Towelhead

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towelheadWriter/director Alan Ball is probably more well known as the writer, producer, and creator of HBOs Six Feet Under. His only other film was the screenplay for American Beauty.

In this story, he takes us to middle-America, and gives us a story dealing with racism, abuse, molestation, and all that with touches of dark humor. It’s easily one of the most disturbing experiences I’ve ever had watching a film.

It’s based on the best-selling novel by Alicia Erian, and it takes play around the time of the first Gulf War. A liberal couple (Matt Letscher and Toni Collette from Sixth Sense) live between a Lebanese family and an Army reservist, played by Aaron Eckhart. I didn’t think I’d ever see a character more creepy and manipulative than the one he played in In the Company of Men. I didn’t realize when I did finally see a worse character, he’d be playing him!

The Lebanese father Rifat, is a strict man, played wonderfully by Peter Macdissi. His daughter is the 13-year-old Jasira (Summer Bishil). She has a growing crush on Eckhart, and he seems to been grooming her for a relationship. He does the stuff we’ve read about pedophiles doing – let’s her see pornographic magazines – but it’s done in a way that’s rather shocking. You see, he doesn’t just break them out. It’s when she asks questions. When she jokes with him about something that’s rather inappropriate, he encourages it.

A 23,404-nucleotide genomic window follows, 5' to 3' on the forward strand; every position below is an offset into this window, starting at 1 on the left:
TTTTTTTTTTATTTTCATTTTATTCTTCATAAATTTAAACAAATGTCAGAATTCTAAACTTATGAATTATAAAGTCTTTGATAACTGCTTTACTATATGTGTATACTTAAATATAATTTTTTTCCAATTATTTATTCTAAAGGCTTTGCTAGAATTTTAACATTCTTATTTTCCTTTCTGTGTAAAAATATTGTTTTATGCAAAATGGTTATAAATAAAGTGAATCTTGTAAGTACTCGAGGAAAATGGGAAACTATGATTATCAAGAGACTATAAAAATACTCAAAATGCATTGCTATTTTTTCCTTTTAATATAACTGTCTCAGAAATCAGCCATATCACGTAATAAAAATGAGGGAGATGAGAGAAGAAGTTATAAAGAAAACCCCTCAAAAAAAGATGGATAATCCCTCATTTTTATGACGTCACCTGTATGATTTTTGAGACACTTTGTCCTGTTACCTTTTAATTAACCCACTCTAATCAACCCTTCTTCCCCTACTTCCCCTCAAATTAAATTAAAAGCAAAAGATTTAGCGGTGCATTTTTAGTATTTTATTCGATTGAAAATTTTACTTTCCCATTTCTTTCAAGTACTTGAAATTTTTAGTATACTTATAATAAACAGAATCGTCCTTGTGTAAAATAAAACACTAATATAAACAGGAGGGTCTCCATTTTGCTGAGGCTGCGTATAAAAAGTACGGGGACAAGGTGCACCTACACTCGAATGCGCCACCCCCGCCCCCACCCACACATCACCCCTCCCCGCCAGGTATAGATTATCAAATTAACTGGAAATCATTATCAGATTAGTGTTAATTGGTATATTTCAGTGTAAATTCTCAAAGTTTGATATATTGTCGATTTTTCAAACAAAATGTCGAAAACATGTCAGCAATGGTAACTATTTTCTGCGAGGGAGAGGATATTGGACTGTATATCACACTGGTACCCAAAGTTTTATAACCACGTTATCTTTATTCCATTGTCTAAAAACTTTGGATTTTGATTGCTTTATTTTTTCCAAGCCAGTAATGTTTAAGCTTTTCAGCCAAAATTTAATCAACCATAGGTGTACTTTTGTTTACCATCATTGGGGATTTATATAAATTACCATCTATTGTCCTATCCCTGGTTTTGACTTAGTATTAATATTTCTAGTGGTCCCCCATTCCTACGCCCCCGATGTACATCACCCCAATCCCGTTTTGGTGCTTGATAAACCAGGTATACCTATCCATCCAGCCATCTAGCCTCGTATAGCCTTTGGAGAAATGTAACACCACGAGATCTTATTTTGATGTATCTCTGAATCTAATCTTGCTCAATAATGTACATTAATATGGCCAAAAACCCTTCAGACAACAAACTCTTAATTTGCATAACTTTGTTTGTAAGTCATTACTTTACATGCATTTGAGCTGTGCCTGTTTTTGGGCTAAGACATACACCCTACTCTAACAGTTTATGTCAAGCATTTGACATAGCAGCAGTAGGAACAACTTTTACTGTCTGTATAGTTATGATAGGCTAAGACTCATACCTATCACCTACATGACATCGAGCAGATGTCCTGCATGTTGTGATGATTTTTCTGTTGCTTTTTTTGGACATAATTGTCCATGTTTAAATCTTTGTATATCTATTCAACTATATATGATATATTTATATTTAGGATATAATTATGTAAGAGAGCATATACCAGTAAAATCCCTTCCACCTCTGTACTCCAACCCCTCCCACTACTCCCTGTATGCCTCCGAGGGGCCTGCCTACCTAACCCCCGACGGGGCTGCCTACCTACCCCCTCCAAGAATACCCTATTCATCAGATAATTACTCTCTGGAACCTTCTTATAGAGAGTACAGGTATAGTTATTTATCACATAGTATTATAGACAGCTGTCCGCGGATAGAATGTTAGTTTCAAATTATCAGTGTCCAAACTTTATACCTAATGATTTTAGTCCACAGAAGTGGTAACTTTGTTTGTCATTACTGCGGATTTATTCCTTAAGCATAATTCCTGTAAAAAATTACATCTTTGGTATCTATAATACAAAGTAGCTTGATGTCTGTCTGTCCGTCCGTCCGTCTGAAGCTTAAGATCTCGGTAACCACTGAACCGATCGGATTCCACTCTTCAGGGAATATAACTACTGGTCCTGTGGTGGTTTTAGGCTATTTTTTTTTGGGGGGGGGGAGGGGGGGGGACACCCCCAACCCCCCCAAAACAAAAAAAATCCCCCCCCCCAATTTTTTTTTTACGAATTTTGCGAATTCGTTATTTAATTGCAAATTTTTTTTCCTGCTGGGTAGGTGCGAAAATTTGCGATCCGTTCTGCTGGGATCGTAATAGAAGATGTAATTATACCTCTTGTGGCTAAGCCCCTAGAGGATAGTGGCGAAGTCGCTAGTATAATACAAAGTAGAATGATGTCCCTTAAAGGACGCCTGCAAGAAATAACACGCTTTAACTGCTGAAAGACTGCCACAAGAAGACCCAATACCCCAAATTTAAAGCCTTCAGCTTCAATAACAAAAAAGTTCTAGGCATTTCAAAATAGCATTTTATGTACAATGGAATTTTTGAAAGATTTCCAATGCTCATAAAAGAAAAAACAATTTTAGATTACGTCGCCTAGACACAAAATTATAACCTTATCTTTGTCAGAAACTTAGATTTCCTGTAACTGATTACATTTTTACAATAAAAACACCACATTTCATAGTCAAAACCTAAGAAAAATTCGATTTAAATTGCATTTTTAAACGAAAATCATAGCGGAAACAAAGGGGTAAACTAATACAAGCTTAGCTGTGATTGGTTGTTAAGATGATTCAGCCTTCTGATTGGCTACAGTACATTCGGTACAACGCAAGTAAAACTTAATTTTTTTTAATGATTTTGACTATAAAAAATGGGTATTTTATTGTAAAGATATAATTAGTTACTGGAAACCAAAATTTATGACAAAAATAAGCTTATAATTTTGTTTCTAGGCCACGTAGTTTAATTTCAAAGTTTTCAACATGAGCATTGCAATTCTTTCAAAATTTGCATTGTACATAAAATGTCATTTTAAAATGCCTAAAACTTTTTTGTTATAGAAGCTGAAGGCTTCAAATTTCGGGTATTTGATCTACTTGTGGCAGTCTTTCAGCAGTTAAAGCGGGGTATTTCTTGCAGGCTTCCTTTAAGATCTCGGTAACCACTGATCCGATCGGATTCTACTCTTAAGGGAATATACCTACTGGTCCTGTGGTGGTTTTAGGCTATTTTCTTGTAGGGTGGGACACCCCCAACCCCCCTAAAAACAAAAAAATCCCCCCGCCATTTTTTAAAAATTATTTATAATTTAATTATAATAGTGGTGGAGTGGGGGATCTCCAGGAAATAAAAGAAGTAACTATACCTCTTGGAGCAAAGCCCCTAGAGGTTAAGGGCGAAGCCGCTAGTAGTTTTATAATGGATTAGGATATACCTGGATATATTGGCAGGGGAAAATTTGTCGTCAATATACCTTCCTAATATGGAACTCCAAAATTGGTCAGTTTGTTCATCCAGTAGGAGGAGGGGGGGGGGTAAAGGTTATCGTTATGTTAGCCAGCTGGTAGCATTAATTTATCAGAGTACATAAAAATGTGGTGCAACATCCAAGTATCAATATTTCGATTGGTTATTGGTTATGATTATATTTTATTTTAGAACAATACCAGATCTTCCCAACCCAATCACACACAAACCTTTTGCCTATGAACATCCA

There’s a scene where he touches her that will make you sick to your stomach, but ya know what? You should really have the same feeling when he takes her out to dinner and lets her sip some alcoholic. He talks to her in a way that makes her feel like she’s on an adult date, and all that should be almost as disturbing.

We realize how easy it would be for an adult male who wanted to do something like this, to play it as if the girl was controlling how this relationship was developing. This is dark subject matter that will really turn off a lot of people. There’s also a lot that people will think is gratuitous. I think for this film to work, it needed to be done exactly as it was here.

A side story involves Jasira getting involved with a boy at her school a lot more age appropriate. The father disapproves of that, because the boy’s black. Toni Collette is more encouraging of that relationship, and even has them over for dinner. Collette also    suspects her neighbor of being up to no good. Yet just like in real life, you can’t call the cops based on speculation or what somebody intends to do.

It’s also interesting that Jasira was written is one smart cookie, yet that still doesn’t make her a match for an adult that knows how to play with her emotions. It can also be emotionally draining to watch, knowing that the two adult males in her life are such awful people. You want Collette to come in and adopt her.

The film can get a bit heavy-handed at times, but it’s just what I want in a movie. It has great performances from the entire cast, and it has me thinking…long after I left the theatre. In fact, I’ll probably think about this movie years from now.

It had the vibe of a Todd Solondz picture (Happiness, Welcome to the Dollhouse), but with a lot less humor.

I’m giving it a B.

(side note: I was so disturbed by some of the scenes, I wanted to see what age the 13-year-old girl was. Summer Bishil is a 19-year-old actress.)